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The Descant (I)
The instrument possessed by most recorder owners is the descant, the one about a foot long. This is largely because the descant is cheap to buy and so has become available to a great number of school children. Its popularity with children and teachers lies in the fact that the pitch of the instrument enables it to be used for playing many folk tunes in the school music class.
It is, however, a pity that the descant has come to be the most popular of the instruments in this modern revival, for, as already pointed out, the great composers of the seventeenth and eighteenth centuries wrote mainly for the treble recorder, the descant being used mostly for an occasional part in ensemble works. As long as a player is confined to the descant, and as long as schools continue to concentrate on this instrument in the music class, so long will the great recorder music written for the treble remain unknown to most players.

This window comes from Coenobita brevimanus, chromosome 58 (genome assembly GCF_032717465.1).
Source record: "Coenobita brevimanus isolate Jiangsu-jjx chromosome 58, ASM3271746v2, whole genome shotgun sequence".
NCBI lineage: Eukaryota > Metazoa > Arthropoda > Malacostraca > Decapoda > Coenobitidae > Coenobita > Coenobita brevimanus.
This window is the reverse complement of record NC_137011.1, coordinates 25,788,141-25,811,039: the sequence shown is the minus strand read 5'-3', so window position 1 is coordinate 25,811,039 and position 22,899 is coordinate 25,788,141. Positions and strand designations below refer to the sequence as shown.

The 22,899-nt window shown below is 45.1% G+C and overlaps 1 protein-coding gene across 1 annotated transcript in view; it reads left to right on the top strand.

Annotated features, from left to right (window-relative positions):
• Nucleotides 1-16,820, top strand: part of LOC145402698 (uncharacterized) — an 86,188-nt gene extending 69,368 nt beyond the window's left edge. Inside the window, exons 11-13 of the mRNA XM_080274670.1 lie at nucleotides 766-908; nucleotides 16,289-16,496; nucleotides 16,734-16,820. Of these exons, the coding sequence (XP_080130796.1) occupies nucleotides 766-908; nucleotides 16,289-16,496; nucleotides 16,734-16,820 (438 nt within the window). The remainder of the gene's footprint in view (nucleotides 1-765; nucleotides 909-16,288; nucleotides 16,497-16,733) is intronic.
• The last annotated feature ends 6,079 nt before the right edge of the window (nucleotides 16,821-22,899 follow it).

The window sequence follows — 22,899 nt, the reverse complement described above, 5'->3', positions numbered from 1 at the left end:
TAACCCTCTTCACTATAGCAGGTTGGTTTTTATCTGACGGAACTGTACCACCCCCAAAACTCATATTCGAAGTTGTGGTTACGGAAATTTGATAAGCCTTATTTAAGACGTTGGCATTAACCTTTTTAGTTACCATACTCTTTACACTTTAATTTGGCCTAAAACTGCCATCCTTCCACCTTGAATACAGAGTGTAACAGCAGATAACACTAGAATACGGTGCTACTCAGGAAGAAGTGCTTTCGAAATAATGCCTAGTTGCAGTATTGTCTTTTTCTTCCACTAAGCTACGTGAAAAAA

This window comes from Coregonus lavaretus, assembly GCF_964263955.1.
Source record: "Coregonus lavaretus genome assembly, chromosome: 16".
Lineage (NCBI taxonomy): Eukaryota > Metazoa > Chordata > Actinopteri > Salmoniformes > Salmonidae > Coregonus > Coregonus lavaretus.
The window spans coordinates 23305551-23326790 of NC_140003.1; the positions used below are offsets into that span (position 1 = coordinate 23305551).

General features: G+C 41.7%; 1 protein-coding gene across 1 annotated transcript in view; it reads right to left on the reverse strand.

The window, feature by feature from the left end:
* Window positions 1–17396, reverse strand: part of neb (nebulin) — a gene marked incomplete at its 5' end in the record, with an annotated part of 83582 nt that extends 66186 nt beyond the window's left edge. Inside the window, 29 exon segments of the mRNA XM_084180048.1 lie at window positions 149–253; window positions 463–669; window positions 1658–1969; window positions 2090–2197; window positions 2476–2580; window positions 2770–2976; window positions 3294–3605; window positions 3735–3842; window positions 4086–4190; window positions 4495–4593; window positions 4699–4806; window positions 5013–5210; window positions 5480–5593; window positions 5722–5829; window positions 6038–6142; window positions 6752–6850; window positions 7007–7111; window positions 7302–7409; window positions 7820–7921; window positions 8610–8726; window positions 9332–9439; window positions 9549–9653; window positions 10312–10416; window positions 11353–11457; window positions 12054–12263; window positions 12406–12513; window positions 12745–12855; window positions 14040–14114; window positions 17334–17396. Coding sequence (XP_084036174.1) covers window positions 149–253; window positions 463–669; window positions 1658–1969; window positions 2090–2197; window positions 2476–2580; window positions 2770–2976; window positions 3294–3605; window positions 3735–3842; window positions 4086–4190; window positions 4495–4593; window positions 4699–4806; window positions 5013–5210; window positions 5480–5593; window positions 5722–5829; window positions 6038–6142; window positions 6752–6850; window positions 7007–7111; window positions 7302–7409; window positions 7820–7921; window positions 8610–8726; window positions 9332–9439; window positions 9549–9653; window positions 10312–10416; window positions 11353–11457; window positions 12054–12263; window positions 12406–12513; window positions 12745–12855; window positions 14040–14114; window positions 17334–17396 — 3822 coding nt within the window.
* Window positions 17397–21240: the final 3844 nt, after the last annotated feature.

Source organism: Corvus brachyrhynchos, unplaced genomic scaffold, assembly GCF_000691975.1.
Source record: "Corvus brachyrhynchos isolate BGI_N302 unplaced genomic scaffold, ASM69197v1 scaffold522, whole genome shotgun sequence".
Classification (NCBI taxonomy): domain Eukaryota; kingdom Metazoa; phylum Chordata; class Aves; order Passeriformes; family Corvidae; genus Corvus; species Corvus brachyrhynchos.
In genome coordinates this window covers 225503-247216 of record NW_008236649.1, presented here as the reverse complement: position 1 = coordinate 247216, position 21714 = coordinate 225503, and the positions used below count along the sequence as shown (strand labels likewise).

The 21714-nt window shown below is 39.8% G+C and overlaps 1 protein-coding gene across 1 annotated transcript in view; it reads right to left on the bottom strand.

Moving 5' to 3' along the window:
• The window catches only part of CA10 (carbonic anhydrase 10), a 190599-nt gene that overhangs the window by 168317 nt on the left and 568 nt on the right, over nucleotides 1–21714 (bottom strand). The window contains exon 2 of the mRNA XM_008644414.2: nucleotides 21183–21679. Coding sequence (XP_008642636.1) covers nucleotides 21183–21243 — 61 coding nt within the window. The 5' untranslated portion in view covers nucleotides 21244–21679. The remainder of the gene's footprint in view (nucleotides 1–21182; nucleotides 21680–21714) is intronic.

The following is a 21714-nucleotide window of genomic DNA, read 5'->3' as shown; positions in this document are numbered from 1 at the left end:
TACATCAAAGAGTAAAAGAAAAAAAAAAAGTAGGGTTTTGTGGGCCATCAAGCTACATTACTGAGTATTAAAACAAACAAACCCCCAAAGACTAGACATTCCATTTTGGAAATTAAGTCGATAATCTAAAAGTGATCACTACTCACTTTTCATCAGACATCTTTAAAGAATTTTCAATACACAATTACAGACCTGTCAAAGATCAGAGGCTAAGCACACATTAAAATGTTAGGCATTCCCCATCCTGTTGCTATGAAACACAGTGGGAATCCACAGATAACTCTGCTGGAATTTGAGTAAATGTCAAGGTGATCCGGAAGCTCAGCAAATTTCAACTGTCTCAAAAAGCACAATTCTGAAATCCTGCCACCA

However, as so many people possess the descant recorder, it may be better to give some instructions for playing this before dealing with the treble. Let it be said at the outset that there are those who can play the descant really well, but they are few in number. There are many who succeed in blowing the instrument extraordinarily badly, giving listeners a poor impression both of the instrument and its music. Yet the sound of the descant can be quite entrancing when well played.
The descant recorder is not a toy but a serious musical in-